In the largest study of its kind, Canadian researchers have found that a COX-2 inhibitor had neither favorable nor adverse affects on blood vessel function in people with coronary artery disease. There has been considerable debate lately as to whether these drugs possess heart protective benefits in addition to their role in treating arthritis pain.
Researchers at the Queen Elizabeth II Health Sciences Centre in Halifax, Novia Scotia, Canada studied the drug Vioxx — which is in the same class of COX-2 inhibitors as Celebrex and Bextra — and found that it had similar effects on vascular function and inflammation as a placebo.
The study was published in the November 19th issue of the Journal of the American College of Cardiology.
Dr. Lawrence Title and colleagues studied 60 patients who were managing their coronary artery disease with ACE inhibitors and lipid lowering drugs. In addition to taking 325 milligrams of aspirin once a day, the study participants were randomized to receive 25 milligrams of Vioxx or a sugar pill for 8 weeks.
The patients were evaluated for vascular function by measuring blood flow through the brachial artery when a pressure cuff was applied and after nitroglycerin pills were given. Blood samples were also analyzed to measure cholesterol levels and markers of inflammation, including C-reactive protein—a powerful predictor of heart attack and stroke.
Although flow-mediated dilation—a measure of blood vessel function—tended to be higher in the Vioxx group, analysis of the data showed it did not significantly change in either group. The researchers also found that lipid levels and circulating levels of inflammatory markers, such as C-reactive protein, were not altered in either placebo or Vioxx patients.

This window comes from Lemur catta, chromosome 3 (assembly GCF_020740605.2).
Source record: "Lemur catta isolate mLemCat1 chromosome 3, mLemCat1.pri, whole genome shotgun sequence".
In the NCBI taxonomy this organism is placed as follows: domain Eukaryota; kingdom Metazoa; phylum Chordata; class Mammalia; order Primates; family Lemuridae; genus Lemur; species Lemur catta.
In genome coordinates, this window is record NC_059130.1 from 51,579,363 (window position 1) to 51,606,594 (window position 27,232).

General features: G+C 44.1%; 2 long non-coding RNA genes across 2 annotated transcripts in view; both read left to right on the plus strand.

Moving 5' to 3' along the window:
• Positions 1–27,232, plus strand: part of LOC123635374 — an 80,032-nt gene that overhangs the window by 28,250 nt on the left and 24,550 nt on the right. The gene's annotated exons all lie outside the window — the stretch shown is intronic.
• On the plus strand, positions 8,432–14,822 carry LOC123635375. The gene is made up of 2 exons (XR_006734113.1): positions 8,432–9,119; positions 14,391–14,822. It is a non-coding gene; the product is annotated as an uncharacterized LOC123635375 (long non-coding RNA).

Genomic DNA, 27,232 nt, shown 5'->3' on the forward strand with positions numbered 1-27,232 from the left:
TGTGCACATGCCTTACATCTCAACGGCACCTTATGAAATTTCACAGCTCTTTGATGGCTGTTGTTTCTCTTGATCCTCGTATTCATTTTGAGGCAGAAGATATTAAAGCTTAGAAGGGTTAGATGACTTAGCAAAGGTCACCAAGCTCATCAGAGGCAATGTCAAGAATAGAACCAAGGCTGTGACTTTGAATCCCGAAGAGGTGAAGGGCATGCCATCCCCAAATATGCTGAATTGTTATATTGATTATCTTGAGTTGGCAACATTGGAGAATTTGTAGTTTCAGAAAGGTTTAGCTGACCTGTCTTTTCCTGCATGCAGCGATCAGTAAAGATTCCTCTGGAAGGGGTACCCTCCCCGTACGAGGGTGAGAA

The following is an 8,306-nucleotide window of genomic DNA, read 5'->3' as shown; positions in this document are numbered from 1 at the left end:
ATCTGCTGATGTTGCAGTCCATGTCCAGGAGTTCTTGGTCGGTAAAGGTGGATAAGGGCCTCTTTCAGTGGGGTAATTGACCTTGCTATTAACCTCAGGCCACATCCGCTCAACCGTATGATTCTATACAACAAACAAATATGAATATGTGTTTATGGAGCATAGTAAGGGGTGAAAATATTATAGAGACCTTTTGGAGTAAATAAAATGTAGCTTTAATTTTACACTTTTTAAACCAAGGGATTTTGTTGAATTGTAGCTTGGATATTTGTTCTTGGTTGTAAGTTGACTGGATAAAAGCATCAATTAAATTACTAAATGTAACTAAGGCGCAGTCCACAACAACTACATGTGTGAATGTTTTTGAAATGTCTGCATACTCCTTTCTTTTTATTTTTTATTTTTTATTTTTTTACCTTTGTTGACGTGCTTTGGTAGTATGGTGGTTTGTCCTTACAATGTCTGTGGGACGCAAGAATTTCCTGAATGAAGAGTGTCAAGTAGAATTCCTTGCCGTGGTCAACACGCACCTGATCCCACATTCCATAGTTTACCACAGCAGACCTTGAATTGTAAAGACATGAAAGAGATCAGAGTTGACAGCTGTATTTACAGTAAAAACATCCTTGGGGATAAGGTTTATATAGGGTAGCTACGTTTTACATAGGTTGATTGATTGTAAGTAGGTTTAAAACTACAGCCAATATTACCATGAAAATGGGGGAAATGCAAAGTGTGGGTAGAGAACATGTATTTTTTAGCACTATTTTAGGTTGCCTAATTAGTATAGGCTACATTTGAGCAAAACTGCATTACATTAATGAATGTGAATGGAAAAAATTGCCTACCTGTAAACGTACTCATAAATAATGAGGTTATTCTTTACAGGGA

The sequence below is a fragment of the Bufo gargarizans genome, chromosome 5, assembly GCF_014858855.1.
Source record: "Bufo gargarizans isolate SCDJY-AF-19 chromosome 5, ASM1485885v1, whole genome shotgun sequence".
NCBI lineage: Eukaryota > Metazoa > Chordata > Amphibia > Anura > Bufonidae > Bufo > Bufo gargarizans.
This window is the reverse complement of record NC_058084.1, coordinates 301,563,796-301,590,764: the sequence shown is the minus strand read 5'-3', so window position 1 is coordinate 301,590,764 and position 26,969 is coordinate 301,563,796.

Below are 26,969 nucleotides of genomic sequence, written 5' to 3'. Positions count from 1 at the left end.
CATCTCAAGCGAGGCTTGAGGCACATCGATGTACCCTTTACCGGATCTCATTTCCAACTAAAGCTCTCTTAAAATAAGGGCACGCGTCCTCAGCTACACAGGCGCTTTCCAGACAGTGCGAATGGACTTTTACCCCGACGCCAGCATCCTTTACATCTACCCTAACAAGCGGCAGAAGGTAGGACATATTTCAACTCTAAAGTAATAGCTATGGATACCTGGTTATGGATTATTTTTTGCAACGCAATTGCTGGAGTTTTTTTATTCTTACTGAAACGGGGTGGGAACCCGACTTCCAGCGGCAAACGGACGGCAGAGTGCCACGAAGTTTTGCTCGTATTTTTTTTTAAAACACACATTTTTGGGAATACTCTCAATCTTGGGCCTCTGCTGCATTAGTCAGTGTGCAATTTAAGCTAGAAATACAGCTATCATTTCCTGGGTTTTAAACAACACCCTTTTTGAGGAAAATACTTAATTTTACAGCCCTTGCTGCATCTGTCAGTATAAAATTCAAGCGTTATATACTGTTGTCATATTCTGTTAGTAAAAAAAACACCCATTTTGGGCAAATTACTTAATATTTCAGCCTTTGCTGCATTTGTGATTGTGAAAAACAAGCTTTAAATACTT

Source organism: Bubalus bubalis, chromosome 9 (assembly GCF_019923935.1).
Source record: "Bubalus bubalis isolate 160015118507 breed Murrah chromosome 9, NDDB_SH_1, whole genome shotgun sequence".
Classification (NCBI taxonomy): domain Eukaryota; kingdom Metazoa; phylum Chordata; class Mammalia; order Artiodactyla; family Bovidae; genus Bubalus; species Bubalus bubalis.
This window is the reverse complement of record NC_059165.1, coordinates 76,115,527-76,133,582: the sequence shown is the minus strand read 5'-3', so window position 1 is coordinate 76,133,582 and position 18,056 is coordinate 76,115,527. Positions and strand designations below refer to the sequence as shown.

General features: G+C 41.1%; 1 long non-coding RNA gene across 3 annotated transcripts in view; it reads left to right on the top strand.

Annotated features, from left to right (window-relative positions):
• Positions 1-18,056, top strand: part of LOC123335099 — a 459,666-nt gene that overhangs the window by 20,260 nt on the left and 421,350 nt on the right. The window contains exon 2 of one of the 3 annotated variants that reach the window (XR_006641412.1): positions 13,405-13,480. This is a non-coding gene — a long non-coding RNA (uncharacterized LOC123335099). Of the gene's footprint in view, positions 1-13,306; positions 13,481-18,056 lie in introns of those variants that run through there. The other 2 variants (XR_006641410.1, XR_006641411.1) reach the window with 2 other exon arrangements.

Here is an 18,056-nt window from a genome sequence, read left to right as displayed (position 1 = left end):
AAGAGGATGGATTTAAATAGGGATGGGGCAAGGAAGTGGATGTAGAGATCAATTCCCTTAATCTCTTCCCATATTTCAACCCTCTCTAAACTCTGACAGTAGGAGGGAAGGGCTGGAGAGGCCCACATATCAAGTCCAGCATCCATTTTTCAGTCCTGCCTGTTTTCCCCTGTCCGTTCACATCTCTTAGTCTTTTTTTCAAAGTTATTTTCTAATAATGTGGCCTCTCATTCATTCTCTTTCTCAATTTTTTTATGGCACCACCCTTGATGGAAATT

An earlier, but much smaller study on the drug Celebrex showed that the COX-2 inhibitor did improve flow-mediated dilation and lowered C-reactive protein levels. But the researchers of the Vioxx study write, "it remains unknown whether such differences exist among the various selective COX-2 inhibitors."
The debate among researchers as to whether these drugs have a protective or deleterious effect on the heart centers on the fact that COX-2 enzyme expression is elevated within atherosclerotic lesions, or plaque, along blood vessels. Thus, some believe blocking COX-2 may inhibit inflammation and progression of atherosclerosis.
Conversely, others say there is evidence to suggest the presence of COX-2 in plaque has a protective role by maintaining the balance of specific chemicals that favor an anti-thrombotic state within the vessel.
Dr. Title and his colleagues say it’s possible they were unable to observe a difference between placebo and control groups because Vioxx may have its effects "at the cellular level, which are not detectible by measuring flow-mediated function and nonspecific serum inflammatory markers."
They also point out "that the concomitant use of low-dose aspirin, statins, and ACE inhibitors may have suppressed the levels of those markers within the normal range."
In the same issue of the Journal, an editorial by Dr. Subodh Verma and Paul Szmitko, BSc stated, "it is important to realize that until a large-scale randomized controlled trial with hard endpoints (heart attack, stroke, and cardiovascular death) is conducted we will not have definitive answers as to whether coxibs (COX-2 inhibitors) are neutral, promote atherothrombosis, or are actually antiatherogenic (heart protective)."
The editorial went on to say that this study on Vioxx in patients with coronary artery disease is an important addition to the research on COX-2 inhibitors.